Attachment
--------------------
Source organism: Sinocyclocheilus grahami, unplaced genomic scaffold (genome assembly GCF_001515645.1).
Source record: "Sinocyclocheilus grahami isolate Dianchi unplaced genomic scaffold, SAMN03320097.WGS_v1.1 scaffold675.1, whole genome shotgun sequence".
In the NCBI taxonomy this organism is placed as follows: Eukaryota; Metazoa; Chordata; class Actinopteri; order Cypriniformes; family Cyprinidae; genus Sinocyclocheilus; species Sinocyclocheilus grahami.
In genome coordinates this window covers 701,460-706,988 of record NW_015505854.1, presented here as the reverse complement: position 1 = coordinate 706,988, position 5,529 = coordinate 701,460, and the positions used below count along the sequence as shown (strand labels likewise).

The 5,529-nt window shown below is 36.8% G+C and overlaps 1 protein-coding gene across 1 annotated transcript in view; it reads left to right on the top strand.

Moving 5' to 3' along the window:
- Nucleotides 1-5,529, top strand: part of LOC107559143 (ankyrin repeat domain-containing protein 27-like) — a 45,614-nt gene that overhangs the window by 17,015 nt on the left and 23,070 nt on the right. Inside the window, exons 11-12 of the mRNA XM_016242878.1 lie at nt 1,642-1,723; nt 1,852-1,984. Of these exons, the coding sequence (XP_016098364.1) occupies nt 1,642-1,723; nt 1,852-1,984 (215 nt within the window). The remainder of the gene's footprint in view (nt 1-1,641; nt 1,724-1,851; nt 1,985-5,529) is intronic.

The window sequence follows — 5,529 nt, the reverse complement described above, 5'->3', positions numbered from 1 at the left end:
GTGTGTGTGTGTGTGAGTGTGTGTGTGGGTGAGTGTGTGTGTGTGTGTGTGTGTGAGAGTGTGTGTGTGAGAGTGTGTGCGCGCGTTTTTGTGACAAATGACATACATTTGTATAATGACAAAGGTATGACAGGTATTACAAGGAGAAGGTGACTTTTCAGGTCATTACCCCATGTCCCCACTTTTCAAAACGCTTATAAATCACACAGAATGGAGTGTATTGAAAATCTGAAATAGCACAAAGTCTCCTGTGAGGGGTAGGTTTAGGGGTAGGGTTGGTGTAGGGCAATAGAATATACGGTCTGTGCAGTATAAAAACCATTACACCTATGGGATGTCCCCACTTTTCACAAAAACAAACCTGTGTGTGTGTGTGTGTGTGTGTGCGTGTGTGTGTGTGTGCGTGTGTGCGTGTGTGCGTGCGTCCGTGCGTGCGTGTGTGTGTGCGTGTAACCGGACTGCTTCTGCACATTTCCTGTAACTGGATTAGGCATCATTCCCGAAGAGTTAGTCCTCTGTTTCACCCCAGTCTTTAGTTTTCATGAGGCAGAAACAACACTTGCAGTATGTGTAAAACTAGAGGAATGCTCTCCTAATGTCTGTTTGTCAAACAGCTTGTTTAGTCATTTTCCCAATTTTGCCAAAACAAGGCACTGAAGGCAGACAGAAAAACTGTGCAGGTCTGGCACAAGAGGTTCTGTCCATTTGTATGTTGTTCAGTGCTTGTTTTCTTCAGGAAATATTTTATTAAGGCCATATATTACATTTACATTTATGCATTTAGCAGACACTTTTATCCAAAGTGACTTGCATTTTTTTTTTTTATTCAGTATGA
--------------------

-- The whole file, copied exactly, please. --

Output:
Source organism: Sinocyclocheilus grahami, unplaced genomic scaffold (genome assembly GCF_001515645.1).
Source record: "Sinocyclocheilus grahami isolate Dianchi unplaced genomic scaffold, SAMN03320097.WGS_v1.1 scaffold675.1, whole genome shotgun sequence".
In the NCBI taxonomy this organism is placed as follows: Eukaryota; Metazoa; Chordata; class Actinopteri; order Cypriniformes; family Cyprinidae; genus Sinocyclocheilus; species Sinocyclocheilus grahami.
In genome coordinates this window covers 701,460-706,988 of record NW_015505854.1, presented here as the reverse complement: position 1 = coordinate 706,988, position 5,529 = coordinate 701,460, and the positions used below count along the sequence as shown (strand labels likewise).

The 5,529-nt window shown below is 36.8% G+C and overlaps 1 protein-coding gene across 1 annotated transcript in view; it reads left to right on the top strand.

Moving 5' to 3' along the window:
- Nucleotides 1-5,529, top strand: part of LOC107559143 (ankyrin repeat domain-containing protein 27-like) — a 45,614-nt gene that overhangs the window by 17,015 nt on the left and 23,070 nt on the right. Inside the window, exons 11-12 of the mRNA XM_016242878.1 lie at nt 1,642-1,723; nt 1,852-1,984. Of these exons, the coding sequence (XP_016098364.1) occupies nt 1,642-1,723; nt 1,852-1,984 (215 nt within the window). The remainder of the gene's footprint in view (nt 1-1,641; nt 1,724-1,851; nt 1,985-5,529) is intronic.

The window sequence follows — 5,529 nt, the reverse complement described above, 5'->3', positions numbered from 1 at the left end:
GTGTGTGTGTGTGTGAGTGTGTGTGTGGGTGAGTGTGTGTGTGTGTGTGTGTGTGAGAGTGTGTGTGTGAGAGTGTGTGCGCGCGTTTTTGTGACAAATGACATACATTTGTATAATGACAAAGGTATGACAGGTATTACAAGGAGAAGGTGACTTTTCAGGTCATTACCCCATGTCCCCACTTTTCAAAACGCTTATAAATCACACAGAATGGAGTGTATTGAAAATCTGAAATAGCACAAAGTCTCCTGTGAGGGGTAGGTTTAGGGGTAGGGTTGGTGTAGGGCAATAGAATATACGGTCTGTGCAGTATAAAAACCATTACACCTATGGGATGTCCCCACTTTTCACAAAAACAAACCTGTGTGTGTGTGTGTGTGTGTGTGCGTGTGTGTGTGTGTGCGTGTGTGCGTGTGTGCGTGCGTCCGTGCGTGCGTGTGTGTGTGCGTGTAACCGGACTGCTTCTGCACATTTCCTGTAACTGGATTAGGCATCATTCCCGAAGAGTTAGTCCTCTGTTTCACCCCAGTCTTTAGTTTTCATGAGGCAGAAACAACACTTGCAGTATGTGTAAAACTAGAGGAATGCTCTCCTAATGTCTGTTTGTCAAACAGCTTGTTTAGTCATTTTCCCAATTTTGCCAAAACAAGGCACTGAAGGCAGACAGAAAAACTGTGCAGGTCTGGCACAAGAGGTTCTGTCCATTTGTATGTTGTTCAGTGCTTGTTTTCTTCAGGAAATATTTTATTAAGGCCATATATTACATTTACATTTATGCATTTAGCAGACACTTTTATCCAAAGTGACTTGCATTTTTTTTTTTTATTCAGTATGA